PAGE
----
A New History of India (Magill's Literary Annual 1978)
Stanley Wolpert visited India for the first time in 1948 as a young marine engineer, arriving the day after Mahatma Gandhi’s assassination. This initial exposure to India fundamentally altered the course of the author’s life, and he thereupon resolved to take up the study of Indian culture and history. He has been teaching at U.C.L.A. since 1958. The work for which he is best known to the general public is the novel Nine Hours to Rama, one of several works he has written set in India, which took its inspiration from the events surrounding Gandhi’s murder. Two previous scholarly efforts, Tilak and Gokhale and Morley and India, 1906-1910, deal with the militant and reformist traditions of Indian nationalism and the British responses to them. Wolpert’s fascination with political history and the personalities of the leading characters in this drama is apparent in these earlier books and provides a link with the present work, his most ambitious to date.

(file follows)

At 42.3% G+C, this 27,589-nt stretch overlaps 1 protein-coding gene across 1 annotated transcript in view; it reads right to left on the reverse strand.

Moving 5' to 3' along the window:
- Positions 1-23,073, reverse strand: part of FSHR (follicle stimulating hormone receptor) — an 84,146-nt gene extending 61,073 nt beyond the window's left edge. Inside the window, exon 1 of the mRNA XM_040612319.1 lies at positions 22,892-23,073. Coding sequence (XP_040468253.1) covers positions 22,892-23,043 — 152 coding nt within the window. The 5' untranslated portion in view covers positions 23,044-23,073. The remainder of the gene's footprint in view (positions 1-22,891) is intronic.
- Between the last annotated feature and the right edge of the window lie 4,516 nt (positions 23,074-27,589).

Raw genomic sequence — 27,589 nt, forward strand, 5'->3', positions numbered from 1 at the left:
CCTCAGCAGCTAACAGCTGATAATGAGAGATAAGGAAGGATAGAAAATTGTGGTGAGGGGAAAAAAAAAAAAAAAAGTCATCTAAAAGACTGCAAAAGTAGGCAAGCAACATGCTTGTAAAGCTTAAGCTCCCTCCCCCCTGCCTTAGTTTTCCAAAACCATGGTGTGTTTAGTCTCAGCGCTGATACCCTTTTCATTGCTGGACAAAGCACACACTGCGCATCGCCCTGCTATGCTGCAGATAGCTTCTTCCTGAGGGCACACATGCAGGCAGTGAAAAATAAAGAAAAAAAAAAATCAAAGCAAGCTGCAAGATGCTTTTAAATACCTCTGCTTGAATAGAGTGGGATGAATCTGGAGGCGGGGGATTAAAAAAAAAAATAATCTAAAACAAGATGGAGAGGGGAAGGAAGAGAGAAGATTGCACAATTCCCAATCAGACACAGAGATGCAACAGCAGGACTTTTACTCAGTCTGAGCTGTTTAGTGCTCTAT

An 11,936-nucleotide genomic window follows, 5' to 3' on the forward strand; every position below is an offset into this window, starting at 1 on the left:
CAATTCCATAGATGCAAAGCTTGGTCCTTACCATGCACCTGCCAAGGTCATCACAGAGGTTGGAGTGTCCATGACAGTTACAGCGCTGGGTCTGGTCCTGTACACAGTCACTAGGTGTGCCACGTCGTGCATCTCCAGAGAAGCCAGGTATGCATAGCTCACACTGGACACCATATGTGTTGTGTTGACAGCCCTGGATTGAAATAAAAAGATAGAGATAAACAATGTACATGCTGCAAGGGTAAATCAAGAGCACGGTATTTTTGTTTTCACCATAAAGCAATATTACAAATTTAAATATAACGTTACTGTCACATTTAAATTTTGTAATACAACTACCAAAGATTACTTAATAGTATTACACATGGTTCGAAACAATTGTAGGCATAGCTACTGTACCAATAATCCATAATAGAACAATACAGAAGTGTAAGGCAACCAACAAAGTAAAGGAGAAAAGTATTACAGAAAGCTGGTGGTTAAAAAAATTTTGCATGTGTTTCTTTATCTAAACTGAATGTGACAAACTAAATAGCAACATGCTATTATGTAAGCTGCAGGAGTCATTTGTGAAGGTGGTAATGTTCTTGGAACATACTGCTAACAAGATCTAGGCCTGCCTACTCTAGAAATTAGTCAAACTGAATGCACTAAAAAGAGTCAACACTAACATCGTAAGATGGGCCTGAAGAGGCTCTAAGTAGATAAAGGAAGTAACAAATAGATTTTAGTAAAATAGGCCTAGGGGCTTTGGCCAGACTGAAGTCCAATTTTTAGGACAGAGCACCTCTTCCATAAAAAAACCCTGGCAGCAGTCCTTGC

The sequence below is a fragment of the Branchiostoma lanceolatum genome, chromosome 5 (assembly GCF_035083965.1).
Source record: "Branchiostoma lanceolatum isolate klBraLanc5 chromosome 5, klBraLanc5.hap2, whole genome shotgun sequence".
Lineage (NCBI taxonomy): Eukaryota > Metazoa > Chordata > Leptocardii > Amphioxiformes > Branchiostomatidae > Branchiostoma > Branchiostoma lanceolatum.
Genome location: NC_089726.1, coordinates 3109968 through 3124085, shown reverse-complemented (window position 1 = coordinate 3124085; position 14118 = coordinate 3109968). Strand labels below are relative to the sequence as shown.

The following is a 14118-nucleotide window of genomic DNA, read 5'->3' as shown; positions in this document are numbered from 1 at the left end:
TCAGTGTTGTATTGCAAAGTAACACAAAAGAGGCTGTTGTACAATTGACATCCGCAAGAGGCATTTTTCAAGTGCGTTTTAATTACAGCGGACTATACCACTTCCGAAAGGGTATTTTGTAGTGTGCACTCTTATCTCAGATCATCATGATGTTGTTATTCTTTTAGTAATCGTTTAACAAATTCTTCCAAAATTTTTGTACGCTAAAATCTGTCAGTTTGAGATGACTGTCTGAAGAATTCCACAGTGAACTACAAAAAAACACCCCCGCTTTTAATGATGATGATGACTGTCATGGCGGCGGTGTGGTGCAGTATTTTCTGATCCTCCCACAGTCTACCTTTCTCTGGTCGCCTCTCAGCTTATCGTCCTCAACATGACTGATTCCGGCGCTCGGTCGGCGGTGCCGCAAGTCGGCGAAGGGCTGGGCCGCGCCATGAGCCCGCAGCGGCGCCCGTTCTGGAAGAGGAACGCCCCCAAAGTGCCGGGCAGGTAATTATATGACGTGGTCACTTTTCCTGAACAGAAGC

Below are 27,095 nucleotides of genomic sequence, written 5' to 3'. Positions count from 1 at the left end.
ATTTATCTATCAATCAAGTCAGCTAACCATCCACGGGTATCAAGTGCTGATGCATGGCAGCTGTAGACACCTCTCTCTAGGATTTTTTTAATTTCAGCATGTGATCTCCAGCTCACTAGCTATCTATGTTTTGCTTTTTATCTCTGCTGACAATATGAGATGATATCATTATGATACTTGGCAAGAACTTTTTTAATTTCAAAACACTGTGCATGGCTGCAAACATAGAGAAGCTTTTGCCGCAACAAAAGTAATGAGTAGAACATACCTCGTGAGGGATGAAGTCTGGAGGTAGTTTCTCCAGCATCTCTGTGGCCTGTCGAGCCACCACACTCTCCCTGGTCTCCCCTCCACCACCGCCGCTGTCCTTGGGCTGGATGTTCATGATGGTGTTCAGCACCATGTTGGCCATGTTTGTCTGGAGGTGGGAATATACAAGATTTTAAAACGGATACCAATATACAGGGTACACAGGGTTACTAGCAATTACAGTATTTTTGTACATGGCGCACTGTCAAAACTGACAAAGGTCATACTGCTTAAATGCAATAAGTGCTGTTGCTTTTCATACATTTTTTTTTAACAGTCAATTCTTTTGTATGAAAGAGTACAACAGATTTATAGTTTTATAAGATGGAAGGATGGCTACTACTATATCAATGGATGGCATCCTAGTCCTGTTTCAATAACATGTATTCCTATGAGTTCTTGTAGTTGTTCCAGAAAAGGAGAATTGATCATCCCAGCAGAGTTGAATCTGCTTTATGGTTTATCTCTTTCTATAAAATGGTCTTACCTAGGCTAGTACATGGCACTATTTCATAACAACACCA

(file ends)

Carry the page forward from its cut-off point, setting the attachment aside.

A New History of India is a narrative history directed primarily to the interested general reader and to the beginning college or university student. In it the author surveys the entire course of India’s four-thousand-year history, from the Indus civilization to “Indira Raj,” judiciously balancing his account both geographically and chronologically. For Wolpert the past is indeed prologue: his main purpose is to delineate the historical dimension of certain...
(The entire section is 2126 words.)
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